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|11-19-2014, 05:10 PM||#1|
Join Date: Nov 2008
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Triumph Tiger 800 XRx first ride review
Who needs offroad daydreams when youve got a road bike this good
NOT every adventure bike owner actually wants to take their expensive and shiny machine anywhere near a muddy trail. In fact, let's face it, most probably never get round to it.
So it makes sense to have adventure bikes with a bias toward the road, where they will spend 99% if not all of their time.
Triumph thinks so. I've just tested my second variant of the 2015 Tiger 800 in 48 hours. Yesterday it was the Triumph Tiger 800 XCx, with a 21-inch front wheel and some real off-road intent. Today it was the Triumph Tiger 800 XRx, with cast aluminium wheels instead of wire-spoke, and a smaller 19-inch front. It's basically the same machine but with some of that off-road ambition stripped away. It's moved on from unrealistic goals and decided to be the best it can on the road, where it's destined to live. It's hung up its beak, metaphorically and literally – the XCx has a beak; the XRx does not.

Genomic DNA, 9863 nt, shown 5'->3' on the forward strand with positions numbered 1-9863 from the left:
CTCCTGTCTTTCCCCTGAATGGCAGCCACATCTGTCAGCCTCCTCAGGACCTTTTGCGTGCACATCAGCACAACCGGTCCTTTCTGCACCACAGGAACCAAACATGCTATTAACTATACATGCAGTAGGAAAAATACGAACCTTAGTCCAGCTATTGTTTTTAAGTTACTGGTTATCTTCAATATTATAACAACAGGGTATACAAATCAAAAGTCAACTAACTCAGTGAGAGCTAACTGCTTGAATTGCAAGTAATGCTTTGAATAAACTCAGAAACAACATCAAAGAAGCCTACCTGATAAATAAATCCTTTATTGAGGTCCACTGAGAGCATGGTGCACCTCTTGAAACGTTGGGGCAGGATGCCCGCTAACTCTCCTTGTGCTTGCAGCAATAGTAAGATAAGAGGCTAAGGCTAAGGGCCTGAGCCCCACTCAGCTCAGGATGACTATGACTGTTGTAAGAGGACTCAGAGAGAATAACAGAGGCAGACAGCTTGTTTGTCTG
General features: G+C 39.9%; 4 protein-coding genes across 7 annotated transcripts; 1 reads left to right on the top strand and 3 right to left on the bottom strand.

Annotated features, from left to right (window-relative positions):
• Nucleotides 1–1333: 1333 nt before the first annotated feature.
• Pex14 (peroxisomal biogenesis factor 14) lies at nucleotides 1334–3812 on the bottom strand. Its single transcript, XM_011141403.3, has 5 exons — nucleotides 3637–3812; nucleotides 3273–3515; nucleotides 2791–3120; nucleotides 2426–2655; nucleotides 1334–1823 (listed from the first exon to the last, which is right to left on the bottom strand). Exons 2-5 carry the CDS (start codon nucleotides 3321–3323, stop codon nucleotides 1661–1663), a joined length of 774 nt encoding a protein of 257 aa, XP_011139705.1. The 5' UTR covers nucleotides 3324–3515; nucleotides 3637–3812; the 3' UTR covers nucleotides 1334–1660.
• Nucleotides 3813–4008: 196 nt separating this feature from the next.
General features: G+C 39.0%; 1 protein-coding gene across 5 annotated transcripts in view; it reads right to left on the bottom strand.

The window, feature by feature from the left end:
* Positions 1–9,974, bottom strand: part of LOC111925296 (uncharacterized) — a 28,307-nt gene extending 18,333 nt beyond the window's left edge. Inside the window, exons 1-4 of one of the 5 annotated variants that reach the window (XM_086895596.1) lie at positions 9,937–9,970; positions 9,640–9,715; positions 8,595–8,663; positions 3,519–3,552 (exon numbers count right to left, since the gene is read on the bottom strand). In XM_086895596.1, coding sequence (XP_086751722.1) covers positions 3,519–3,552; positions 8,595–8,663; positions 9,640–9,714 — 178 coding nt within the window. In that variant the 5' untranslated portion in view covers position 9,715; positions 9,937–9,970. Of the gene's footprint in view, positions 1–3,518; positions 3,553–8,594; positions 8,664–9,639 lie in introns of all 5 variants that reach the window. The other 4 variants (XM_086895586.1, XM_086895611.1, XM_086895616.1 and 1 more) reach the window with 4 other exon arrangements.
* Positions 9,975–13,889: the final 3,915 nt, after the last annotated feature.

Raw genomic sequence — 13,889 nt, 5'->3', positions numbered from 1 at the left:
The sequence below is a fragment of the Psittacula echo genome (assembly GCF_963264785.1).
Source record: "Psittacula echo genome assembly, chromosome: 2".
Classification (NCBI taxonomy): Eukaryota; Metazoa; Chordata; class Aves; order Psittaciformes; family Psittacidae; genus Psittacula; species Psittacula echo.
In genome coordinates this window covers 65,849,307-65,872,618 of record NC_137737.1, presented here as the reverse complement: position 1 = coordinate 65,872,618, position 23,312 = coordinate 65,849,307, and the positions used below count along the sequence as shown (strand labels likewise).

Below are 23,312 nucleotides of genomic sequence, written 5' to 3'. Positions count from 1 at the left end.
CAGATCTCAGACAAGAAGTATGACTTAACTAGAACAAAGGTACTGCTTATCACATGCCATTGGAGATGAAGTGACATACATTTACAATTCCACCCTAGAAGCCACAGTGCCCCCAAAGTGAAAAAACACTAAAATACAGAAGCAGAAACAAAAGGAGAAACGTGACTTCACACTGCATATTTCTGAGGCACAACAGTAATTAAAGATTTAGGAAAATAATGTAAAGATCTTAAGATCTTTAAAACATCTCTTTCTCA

It's got different suspension – from Showa instead of WP – and a lower ride height. The seat height is 30mm lower, and adjustable from 830mm to 810mm.
The two machines are higher-spec versions of the XC and XR, making four Trumph Tiger 800 variants for 2015.
The base editions come with traction control and switchable ABS. The little 'x' on the higher-spec versions denotes more electronics including off-road traction control and ABS plus a choice of ignition maps and other extras.
You get cruise control, two 12-volt power sockets instead of one, self-cancelling indicators and some additional information from the digital clocks, including average and current fuel consumption.
On the XRx, you also get an adjustable screen and 'comfort' seats, plus hand-guards and a centre-stand.
I spent all-day yesterday riding a bike with the normal seat and I couldn't really tell what was so different about the 'comfort' one. They're both really comfortable.
I did notice the height though. I'm 5'9" and with the XRx's seat adjusted to the lower position I could get both feet flat on the ground, something I'm not used to on an adventure bike. Lowering the seat is a quick job involving no tools. You just slide off the rider's seat, shift some things about and put it back on.